Port Offers New Perk as Business Sinksby Alex Pulaski
The Oregonian, October 18, 2005
Portland officials, trying to lure back carriers, dangle leases with more control
A year ago, Port of Portland officials cast their eyes south to the dozens of vessels at anchor in Los Angeles harbor, hoping that congestion there would drive traffic to less-busy ports such as Portland's.
It did, but the ports of Tacoma and Seattle have benefited most. Meanwhile, container volumes at the Port of Portland hit bottom in June, sinking to their lowest monthly level in more than 14 years.
After courting shipping lines and spending thousands of dollars on trade ads, the Port has been unable to regain ground it lost when two carriers stopped calling in Portland last year, leaving one vessel a week sailing to Asia.
Northwest exporters remain frustrated by their lack of options, but the Port -- having shifted tactics in approaching carriers -- remains optimistic about attracting more service by 2006.
"I think we'll have another carrier here by the end of the second quarter," said Barry Horowitz, the Port's general manager for container marketing.
Port officials are in Asia this week talking to shipping lines and have been courting European carriers much of this year.
Greg Borossay, the Port's general manager for liner development, said a fundamental shift in the Port's approach has been to offer long-term leases that would allow carriers a share in owning and operating their own terminals.
Such agreements are common elsewhere. For example, on Monday, the Port of Tacoma opened the third large-scale container terminal it has completed this year, a dedicated facility for Yang Ming Marine Transport Corp.
Until this year, the Port of Portland has refused to consider such an option. While maintaining ownership and control, it has run the risk that an apartment landlord faces: watching two of its tenants -- Hyundai Merchant Marine and "K" Line America -- walk away from month-to-month agreements.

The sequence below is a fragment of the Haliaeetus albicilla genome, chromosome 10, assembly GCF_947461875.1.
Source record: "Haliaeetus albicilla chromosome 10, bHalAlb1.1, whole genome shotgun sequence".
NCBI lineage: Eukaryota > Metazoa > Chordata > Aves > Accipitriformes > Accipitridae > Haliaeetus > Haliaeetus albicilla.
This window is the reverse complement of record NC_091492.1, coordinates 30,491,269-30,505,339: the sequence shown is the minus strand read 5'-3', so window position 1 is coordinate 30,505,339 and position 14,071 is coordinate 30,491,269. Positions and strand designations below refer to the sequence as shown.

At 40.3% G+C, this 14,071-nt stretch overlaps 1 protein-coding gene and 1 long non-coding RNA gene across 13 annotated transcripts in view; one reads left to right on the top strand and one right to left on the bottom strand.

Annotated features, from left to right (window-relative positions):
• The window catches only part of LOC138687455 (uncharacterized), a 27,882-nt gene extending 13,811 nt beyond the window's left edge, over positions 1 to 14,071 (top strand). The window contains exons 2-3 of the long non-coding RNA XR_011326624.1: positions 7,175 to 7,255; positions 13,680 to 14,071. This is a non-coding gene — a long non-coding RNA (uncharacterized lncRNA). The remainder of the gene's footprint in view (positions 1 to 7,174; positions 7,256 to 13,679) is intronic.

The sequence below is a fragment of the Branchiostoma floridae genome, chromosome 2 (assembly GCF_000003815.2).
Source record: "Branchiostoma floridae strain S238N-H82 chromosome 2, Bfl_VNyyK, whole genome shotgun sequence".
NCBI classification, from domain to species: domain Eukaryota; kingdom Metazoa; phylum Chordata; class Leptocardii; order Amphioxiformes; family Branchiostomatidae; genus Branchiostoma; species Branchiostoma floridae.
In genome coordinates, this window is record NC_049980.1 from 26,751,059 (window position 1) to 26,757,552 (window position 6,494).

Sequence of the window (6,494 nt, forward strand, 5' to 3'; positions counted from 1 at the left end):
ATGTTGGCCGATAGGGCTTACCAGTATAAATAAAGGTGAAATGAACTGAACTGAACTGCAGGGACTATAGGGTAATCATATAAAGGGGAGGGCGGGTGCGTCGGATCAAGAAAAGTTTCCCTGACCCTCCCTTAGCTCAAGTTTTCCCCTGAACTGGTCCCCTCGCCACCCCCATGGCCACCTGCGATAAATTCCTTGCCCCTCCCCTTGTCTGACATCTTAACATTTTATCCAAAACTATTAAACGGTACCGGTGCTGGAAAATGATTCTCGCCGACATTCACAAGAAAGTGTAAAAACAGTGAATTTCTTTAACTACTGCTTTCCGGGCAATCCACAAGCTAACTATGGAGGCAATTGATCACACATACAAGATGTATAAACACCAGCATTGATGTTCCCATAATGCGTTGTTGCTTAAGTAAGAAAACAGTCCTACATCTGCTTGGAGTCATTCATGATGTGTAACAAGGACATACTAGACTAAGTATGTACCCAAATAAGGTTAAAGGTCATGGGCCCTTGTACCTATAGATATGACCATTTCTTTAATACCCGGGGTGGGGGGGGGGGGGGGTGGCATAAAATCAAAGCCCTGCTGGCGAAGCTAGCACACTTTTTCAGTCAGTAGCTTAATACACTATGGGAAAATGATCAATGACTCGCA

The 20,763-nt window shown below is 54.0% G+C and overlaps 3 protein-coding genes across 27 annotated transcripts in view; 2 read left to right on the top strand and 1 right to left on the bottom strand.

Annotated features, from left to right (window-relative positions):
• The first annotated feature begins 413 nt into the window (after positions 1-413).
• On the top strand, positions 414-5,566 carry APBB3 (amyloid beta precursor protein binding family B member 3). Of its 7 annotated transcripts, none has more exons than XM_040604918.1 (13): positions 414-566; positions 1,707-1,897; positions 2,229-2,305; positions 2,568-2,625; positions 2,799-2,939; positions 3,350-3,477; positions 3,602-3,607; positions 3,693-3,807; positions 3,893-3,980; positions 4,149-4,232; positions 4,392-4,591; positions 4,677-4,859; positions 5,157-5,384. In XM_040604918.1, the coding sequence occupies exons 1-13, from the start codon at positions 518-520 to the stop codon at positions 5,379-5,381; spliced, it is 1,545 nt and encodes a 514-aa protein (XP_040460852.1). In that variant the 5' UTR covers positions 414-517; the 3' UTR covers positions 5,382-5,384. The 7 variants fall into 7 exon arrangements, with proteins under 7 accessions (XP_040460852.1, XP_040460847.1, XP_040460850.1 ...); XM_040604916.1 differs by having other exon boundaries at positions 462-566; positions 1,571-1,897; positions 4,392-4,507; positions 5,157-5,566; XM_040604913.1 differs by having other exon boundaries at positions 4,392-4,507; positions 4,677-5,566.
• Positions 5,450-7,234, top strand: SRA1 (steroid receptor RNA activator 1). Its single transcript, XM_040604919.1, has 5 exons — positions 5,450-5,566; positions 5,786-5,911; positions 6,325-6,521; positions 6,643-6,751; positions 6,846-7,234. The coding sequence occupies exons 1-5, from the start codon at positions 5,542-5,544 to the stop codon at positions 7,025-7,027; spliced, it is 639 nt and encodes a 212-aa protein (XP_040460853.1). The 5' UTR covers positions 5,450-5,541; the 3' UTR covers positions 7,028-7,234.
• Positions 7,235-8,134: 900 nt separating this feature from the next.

With just one carrier making a weekly call to and from Asia each week, the Port has realized the expected drop in service that led the agency to trim 10 percent of its staff last September. Revenue from containers is expected to fall 44.3 percent from two years ago, to $23 million. The figure is about 10 percent of the Port's operating budget.
Hanjin Shipping says it has been pleased with the business it has done as Portland's only trans-Pacific carrier.
The Hanjin Geneva was in port Monday, expected to load and unload 1,851 containers.
The Port's import container volume has dropped 18 percent from a year ago -- an encouraging sign, given that one line is doing the work of three. But exports from Portland, historically a lumber and agricultural export port, have fallen by 58 percent.
"Most of the business we used to get is going through Puget Sound," Horowitz said.
The lack of options has frustrated shippers. Larry Schroeder, distribution manager for the Potlatch Corp.'s paperboard group in Lewiston, Idaho, said nearly all of its paper rolls are now sent by truck or rail to Puget Sound.
All that traffic was previously transported by barge to Portland.
"All of us shippers in the region need the added capacity and competition into the Pacific Rim," he said. Bob Coleman, president and chief executive officer of Portland-based Total Logistics Resource Inc., has been a blunt critic of the Port for not moving more aggressively to attract carriers. He said offering long-term options makes sense but that the Port needs to do more, including pressing Oregon-based businesses to use the Port and subsidizing pilotage and maintenance fees.
"When you've got nothing to offer, what you do is put everything on sale if you want people to come through your door," Coleman said.
Horowitz said he understands exporters' frustration but that the Port continues to make long-term investments designed to attract carriers. Included are a new crane for Terminal 6 next year and the long-planned deepening of the Columbia River channel, begun this year.
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